Egypt, Sudan and Ethiopia have not yet resolved points of contention over studies evaluating the potential impact of the Grand Ethiopian Rennassaince Dam (GERD) after a tripartite committee meeting to discuss the dam concluded on Tuesday, Egypt's irrigation ministry said.
The ministry said that the committee of experts tasked by the three countries to oversee the studies, which concluded its 14th meeting in Addis Ababa on Tuesday, will discuss "outstanding technical points" about the impact studies in a future meeting.
The three-day meeting between experts and specialists from the three countries saw a discussion of the terms under which the studies are to be carried out, the data the two French firms commissioned with conducting the studies need to provide, and the mechanism of sharing and verifying information presented by the firms, the statement said.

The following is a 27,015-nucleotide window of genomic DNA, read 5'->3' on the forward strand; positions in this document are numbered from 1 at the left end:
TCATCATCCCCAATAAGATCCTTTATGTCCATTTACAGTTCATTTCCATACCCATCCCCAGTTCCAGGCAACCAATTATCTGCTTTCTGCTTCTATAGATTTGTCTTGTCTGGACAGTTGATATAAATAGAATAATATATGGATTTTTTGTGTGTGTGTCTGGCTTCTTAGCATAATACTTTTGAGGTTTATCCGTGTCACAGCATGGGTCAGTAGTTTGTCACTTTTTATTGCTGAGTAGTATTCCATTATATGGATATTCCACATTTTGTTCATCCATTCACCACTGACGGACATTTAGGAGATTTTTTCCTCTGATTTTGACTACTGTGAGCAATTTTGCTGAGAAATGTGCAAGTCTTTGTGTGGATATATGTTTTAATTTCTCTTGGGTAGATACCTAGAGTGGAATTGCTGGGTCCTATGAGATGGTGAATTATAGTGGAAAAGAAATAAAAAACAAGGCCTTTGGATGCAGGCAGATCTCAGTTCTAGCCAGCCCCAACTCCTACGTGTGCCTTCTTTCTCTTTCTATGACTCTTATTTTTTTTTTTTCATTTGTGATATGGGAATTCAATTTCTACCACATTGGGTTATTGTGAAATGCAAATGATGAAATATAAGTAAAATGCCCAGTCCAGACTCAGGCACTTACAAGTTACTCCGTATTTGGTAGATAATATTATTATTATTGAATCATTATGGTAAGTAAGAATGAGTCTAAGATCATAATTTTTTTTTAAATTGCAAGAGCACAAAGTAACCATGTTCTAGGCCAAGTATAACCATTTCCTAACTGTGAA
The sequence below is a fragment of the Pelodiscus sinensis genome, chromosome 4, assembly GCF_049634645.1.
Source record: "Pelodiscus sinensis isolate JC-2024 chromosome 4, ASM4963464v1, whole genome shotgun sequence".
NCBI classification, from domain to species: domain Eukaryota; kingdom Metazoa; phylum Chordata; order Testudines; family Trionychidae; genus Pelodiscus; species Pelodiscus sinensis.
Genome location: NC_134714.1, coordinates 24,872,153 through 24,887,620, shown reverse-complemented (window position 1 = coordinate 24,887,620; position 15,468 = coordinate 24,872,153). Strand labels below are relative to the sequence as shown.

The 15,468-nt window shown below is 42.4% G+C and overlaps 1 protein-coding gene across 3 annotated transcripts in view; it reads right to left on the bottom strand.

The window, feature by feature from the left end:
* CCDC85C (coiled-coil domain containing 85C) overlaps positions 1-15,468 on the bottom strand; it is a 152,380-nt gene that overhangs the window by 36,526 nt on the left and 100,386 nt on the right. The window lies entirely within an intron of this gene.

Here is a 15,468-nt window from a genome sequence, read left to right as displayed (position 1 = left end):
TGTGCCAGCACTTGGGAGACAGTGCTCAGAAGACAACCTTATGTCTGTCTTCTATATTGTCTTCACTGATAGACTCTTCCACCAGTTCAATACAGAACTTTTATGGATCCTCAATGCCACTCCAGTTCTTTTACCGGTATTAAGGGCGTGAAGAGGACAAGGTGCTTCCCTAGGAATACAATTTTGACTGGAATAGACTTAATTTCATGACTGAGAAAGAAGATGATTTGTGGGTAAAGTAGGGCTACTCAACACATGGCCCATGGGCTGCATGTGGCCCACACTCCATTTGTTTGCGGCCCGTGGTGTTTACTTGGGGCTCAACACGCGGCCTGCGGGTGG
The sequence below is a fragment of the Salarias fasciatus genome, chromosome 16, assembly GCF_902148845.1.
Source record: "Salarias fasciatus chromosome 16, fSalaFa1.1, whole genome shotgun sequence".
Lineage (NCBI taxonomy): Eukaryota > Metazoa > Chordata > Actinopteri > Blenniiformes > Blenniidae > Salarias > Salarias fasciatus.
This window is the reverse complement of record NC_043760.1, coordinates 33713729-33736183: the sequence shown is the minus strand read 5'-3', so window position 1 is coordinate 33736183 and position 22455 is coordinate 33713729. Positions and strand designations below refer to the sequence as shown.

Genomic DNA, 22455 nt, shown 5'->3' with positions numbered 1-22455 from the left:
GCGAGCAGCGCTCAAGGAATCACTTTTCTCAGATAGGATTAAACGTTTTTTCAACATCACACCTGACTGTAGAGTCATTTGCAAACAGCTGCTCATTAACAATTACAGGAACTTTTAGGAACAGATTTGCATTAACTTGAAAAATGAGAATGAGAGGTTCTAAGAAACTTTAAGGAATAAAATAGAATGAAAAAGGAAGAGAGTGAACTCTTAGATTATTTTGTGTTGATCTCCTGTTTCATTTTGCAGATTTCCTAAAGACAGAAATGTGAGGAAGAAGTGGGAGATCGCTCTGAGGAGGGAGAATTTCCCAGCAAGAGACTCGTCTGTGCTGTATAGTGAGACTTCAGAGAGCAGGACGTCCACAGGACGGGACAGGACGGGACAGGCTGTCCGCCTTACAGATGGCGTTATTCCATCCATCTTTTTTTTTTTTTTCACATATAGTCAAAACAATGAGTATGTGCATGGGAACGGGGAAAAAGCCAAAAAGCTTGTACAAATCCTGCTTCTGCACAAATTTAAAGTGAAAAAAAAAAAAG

The current, "initial" phase of the discussions involves the technical methodology of the studies, according to the ministry's statement.
The meeting in Addis Ababa also addressed points of concern by the three countries on an initial report delivered in late March by French firms BRL and Artelia about the technical studies, which assess the hydrological, environmental and economic impact of the mega project on downstream countries.
BRL said last year that the studies were scheduled to start in late 2016 and should take 11 months, but the process has since been lingering.
The 6,000-megawatt Grand Renaissance Dam, which is slated for completion in 2017, is situated close to Ethiopia's border with Sudan. Ethiopia hopes it will be able to export energy generated by the dam.
Egypt, however, has expressed concerns that the dam might reduce its share of Nile water.
Ethiopia maintains that the dam will not have any negative impact on Egypt or Sudan.
This week's meeting came almost one month after a visit to Egypt by Ethiopian Foreign Minister Workneh Gebeyehu, who reiterated that the dam would never harm Egypt's interests.